TL: So there’s the culture, the music, the Vietnam War, Socialist Action League, and Malcolm X. That’s quite a good combination. What made you particularly interested in Ireland?
PF: I had an interest in Ireland early on. My mother had a poetry book, and it had a poem about Ireland called After Aughrim. I remember being very moved by that. And then Bernadette Devlan was on TV a certain amount, and she got elected to the British Parliament. I was a big Bernadette fan, although later on, I shifted a bit. When I went to Britain, I was interested in the British Left but I was struck by how insular they were.
TL: Were you in your twenties at this time? And doing your big OE and getting into socialist politics in the UK, going to meetings, and political events?
PF: Yes I was in my early twenties. I joined the UK section of the Fourth International, the international Marxist group, which was the next biggest group, after the British Socialist Workers Party. The Militant Tendency was the third biggest group, but it was mainly sort of studenty. I join the FI but soon left and joined a very small group that started as a split with the International Marxist Group.
In 1981that was when there were the hunger strikes. It was a very big deal for me. It changed my mind on the war. I was supportive of the politics of republicanism but I disagreed with the armed struggle. The hunger strike changed my mind. I felt it was important to take the war to the British Establishment. I was appalled by the British Left, all of them would go to a Campaign for Nuclear Disarmament march against a war that didn’t exist. A quarter million people on a CND march in London. Then the next week, there would be a solidarity march with the hunger strikers and there’d be 1500 people.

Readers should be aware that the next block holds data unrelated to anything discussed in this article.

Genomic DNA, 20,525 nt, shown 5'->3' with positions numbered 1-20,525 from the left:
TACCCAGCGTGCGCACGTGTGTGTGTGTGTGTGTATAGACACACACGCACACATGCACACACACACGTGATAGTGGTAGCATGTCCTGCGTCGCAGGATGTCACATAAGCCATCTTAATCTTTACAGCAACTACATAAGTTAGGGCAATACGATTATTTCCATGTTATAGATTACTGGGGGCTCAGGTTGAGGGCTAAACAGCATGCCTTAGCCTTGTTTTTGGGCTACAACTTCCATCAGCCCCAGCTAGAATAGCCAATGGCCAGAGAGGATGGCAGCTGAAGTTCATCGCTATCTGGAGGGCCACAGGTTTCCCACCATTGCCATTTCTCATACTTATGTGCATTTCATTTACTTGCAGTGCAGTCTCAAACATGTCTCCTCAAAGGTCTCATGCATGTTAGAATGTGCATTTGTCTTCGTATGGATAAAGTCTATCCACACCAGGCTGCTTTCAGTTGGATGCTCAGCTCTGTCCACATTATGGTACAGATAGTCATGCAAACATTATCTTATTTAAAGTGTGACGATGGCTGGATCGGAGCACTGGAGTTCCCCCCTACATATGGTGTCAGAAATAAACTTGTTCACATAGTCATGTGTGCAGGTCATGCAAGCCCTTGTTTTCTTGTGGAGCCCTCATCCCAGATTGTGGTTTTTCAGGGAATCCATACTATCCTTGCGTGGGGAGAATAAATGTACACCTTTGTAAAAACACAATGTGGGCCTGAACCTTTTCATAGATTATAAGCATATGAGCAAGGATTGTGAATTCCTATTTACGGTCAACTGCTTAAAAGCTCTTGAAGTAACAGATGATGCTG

TL: Had the hunger strikers been put in jail because they were planting bombs in public buildings, and because of being involved in the armed struggle?
PF: They generally tried not to kill members of the public, but sometimes … I mean, they weren’t like a professional army. Whereas the British did kill lots of civilians. That was part of the whole thing. But the IRA was a liberation movement, the provisionals.
TL: There was a movie that came out I watched with the hunger strikers where Thatcher was in power and she just refused to do any negotiation at all. And then some of those hunger strikers actually died. Is that correct?
PF: Ten died. Seven provisional IRA, and three INLA died.
TL: What were their demands when they went on hunger strike?
PF: They were political demands like not to have to wear prison uniforms, or to have to do prison work, and for the right of association with other prisoners. Originally, they didn’t have to wear prison uniforms. Originally, they were recognised as political prisoners and not just ordinary criminals. The political status was taken off them. I think it was done under Labour originally. So the Labour Party were real shits to them.
TL: So they were being marginalised because they were made to be seen as not even political, as just purely kind of criminal?